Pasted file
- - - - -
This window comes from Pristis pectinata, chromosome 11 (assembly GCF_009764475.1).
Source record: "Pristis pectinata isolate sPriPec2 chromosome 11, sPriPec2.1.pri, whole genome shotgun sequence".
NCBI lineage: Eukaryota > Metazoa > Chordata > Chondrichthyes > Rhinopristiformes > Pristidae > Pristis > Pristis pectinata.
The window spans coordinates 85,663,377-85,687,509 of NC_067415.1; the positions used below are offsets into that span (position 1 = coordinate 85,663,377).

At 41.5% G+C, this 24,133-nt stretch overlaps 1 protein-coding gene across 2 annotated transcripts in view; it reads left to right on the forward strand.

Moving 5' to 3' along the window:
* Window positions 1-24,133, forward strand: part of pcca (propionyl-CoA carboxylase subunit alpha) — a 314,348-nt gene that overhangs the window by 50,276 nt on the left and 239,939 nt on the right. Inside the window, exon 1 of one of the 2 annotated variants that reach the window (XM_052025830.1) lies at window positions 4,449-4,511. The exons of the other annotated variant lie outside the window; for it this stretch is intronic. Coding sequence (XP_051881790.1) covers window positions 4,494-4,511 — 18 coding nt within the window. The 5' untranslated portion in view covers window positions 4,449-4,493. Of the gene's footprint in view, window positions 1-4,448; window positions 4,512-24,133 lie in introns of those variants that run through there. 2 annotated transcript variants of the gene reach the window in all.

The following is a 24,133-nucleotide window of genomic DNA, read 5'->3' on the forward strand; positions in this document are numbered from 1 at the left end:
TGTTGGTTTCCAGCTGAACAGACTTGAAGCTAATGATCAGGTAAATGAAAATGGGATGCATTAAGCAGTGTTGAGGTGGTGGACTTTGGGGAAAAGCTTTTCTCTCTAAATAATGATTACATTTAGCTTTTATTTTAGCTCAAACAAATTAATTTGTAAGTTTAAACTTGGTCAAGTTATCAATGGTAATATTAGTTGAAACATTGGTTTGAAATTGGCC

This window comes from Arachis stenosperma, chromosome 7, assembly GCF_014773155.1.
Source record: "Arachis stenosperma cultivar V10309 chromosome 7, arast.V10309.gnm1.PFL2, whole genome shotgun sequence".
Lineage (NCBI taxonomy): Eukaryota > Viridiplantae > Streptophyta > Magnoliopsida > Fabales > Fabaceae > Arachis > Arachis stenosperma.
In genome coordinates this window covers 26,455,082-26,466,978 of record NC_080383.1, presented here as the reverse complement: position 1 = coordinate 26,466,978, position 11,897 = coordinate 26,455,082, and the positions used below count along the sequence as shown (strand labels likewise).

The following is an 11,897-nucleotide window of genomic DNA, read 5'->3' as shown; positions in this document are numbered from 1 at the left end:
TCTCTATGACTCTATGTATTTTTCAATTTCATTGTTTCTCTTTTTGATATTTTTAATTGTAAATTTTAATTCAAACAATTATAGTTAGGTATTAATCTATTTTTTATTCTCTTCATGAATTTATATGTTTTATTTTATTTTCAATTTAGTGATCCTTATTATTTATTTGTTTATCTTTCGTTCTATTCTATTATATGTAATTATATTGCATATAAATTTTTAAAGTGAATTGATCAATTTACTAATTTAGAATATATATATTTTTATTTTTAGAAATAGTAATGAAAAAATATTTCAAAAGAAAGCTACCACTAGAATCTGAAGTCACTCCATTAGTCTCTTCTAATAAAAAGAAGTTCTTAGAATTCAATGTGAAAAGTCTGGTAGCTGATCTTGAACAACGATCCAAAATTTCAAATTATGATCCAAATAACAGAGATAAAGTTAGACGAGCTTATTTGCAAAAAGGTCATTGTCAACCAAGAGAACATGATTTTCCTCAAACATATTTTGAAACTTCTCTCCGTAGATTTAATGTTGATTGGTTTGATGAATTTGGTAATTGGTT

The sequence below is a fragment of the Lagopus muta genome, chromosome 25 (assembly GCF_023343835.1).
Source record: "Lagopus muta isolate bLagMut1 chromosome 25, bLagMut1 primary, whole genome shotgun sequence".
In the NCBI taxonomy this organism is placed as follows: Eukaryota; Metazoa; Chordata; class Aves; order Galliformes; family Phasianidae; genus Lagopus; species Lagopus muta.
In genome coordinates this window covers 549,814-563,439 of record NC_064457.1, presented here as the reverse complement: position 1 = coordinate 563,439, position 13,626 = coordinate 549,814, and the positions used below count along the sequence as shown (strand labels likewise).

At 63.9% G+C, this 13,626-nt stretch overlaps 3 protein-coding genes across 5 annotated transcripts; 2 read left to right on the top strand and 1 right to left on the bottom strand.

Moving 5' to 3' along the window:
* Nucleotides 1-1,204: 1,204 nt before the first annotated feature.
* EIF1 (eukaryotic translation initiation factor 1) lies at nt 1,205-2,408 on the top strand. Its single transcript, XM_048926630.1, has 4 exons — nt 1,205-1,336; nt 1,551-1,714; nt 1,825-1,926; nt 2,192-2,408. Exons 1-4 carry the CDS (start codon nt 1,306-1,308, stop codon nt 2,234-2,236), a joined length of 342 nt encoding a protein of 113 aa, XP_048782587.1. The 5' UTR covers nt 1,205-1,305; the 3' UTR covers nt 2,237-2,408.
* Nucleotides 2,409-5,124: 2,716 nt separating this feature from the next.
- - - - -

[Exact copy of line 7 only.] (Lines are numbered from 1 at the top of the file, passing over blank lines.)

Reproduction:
* Window positions 1-24,133, forward strand: part of pcca (propionyl-CoA carboxylase subunit alpha) — a 314,348-nt gene that overhangs the window by 50,276 nt on the left and 239,939 nt on the right. Inside the window, exon 1 of one of the 2 annotated variants that reach the window (XM_052025830.1) lies at window positions 4,449-4,511. The exons of the other annotated variant lie outside the window; for it this stretch is intronic. Coding sequence (XP_051881790.1) covers window positions 4,494-4,511 — 18 coding nt within the window. The 5' untranslated portion in view covers window positions 4,449-4,493. Of the gene's footprint in view, window positions 1-4,448; window positions 4,512-24,133 lie in introns of those variants that run through there. 2 annotated transcript variants of the gene reach the window in all.